Heya Greyhawk fans, today I'm perusing my copy of the popular new 5E rulebook, Xanathar's Guide to Everything. Well it's certainly not everything (I want a 5E Aurora's catalogue), but it does have plenty of good stuff for players and DMs alike. I recommend the book, go and get it if you play this edition. As to reviews, look around the net I'm sure they are out there. What I aim to do is sift through the pages and find some tidbits of interest to Greyhawk fans. Enjoy:

Character Options is the best part of the book. It's an extension of the core PHB options for every class, many of which were previewed in Wizard's Unearthed Arcana articles over the last couple years.

The barbarian path of Ancestral Guardian is a good one for Greyhawk characters hailing from the Ice, Snow and Frost Barbarians of the north. These people have a norse vibe to them, thus ancestors are important. I am reminded of the old magic item The Black Sails of the Schnai that summons an old ancestral spirit to aid a PC. Another good region for this path is the horse riding nomads of Ull who worship their ancestors instead typical gods.

Path of the Zealot is all about berserker action. It specifically mentions that this is a good option for followers of Erythnul and Hextor (gods of slaughter and war).

The bardic College of Glamour has ties to sylvan things like the fey. This is a good choice for elves hailing from the nation of Celene or perhaps living around the settings many Fading Lands.

The College of Swords takes bards to a more martial direction and I think that fits nicely with my ongoing Hold of the Sea Princes campaign that relies on high seas/swordplay elements.

Sadly there is only two new cleric domains in this book, Grave and Forge. Greyhawk isn't particularly known for its forge gods (unless Dwarven pantheon). Whereas the Grave domain will come in handy for those who want to make a cleric of Wee Jas the goddess of (restful) death and magic.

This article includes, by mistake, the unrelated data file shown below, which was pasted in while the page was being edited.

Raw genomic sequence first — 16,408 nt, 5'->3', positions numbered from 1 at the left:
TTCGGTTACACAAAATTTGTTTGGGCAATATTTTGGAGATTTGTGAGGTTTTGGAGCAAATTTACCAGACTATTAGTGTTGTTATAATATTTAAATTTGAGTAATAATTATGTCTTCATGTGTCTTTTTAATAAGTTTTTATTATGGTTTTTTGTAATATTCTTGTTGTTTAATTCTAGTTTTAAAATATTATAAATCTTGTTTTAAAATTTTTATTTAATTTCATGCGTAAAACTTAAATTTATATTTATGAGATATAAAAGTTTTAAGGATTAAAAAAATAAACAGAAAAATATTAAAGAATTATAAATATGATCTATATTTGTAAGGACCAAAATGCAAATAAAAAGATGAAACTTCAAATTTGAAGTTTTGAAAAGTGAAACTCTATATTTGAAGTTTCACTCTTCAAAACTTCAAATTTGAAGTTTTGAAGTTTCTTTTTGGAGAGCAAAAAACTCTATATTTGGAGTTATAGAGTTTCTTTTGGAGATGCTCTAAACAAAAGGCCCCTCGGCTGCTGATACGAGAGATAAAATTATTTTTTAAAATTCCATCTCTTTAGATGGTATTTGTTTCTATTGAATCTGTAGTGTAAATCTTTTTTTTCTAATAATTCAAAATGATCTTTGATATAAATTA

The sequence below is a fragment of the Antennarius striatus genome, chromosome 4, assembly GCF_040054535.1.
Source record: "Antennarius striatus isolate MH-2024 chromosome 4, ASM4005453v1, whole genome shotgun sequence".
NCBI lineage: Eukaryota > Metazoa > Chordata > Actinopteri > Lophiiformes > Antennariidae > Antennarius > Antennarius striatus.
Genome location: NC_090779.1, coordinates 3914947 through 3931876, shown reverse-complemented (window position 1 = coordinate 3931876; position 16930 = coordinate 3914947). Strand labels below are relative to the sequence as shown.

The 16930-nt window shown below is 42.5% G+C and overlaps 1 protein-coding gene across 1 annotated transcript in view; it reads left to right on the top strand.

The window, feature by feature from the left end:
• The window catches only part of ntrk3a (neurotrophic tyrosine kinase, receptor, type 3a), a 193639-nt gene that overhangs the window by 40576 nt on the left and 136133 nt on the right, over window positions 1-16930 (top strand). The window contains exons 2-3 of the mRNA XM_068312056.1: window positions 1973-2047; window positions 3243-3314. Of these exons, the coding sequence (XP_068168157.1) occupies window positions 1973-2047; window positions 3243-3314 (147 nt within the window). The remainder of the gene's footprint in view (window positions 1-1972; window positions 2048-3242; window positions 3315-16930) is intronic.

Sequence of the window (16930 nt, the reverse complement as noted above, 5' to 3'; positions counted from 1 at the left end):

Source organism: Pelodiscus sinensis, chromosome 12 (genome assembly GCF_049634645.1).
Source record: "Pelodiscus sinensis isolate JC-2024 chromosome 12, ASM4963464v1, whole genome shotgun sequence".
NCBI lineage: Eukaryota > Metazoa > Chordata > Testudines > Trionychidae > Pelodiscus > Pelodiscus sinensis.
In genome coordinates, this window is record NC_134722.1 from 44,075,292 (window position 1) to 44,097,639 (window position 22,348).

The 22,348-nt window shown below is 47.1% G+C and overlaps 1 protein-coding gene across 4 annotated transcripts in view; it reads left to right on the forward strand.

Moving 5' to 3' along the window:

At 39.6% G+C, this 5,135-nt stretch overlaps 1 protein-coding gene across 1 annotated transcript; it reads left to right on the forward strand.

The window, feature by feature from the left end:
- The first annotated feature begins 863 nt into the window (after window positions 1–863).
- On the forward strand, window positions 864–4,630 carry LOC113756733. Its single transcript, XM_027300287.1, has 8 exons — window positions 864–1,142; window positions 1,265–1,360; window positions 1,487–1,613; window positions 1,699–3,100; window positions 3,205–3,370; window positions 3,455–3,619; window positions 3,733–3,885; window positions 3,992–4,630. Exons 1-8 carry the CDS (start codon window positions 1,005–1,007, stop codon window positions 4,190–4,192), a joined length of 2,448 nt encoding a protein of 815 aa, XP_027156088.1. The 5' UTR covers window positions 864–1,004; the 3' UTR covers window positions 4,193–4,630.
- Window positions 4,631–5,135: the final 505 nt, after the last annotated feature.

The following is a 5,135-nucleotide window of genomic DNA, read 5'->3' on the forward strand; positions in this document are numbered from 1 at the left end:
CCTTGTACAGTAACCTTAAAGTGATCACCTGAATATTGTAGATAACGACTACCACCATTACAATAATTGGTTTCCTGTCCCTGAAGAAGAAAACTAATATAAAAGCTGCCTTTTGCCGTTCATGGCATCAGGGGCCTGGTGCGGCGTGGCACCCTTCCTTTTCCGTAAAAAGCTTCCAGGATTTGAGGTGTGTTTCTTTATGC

Fighter gets the Arcane Archer at last, a popular prestige class from 3E. This archetype can find use from the elven realms of Highfolk to the parapets of Irongate and everywhere inbetween.

Another classic D&D archetype, the Cavalier, returns. The use for this fighter option is obvious for Greyhawk given the abundance of knighthoods and noble houses in the Flanaess.

Ranger has the Gloom Stalker archetype, which fits nicely with many of Oerik's evil-plagued forests and Under-Oerth adventures.

The Inquisitive and Mastermind rogue types are perfect for those who run campaigns in the City of Greyhawk or any other place region focused on intrigue.

The Swashbuckler type for Rogues obviously goes well with my Sea Princes and south seas campaign suggestion as well.

Sorcerer Origin of Shadow Magic is good for a character coming out of the Valley of the Mage or the Dim Forest. At 6th level they can summon a Hound of the Ill Omen which many Greyhawk fans will recall from the 1E Fiend Folio.

Speaking of shadow stuff, the Warlock Patron of the Hexblade is tied to entities from the Plane of Shadow as well. The same patron responsibile for creating the infamous sword Blackrazor.

Wizards get only one new tradition, the War Mage. This will of course come in handy for characters from nearly any magic using realm in Greyhawk such as Furyondy, Iuz, Keoland, the Great Kingdom and so on. War is all around.

There is a short section on Racial Feats for non-human characters. All will add flavor to your favorite elf, dwarf or yes even tiefling character.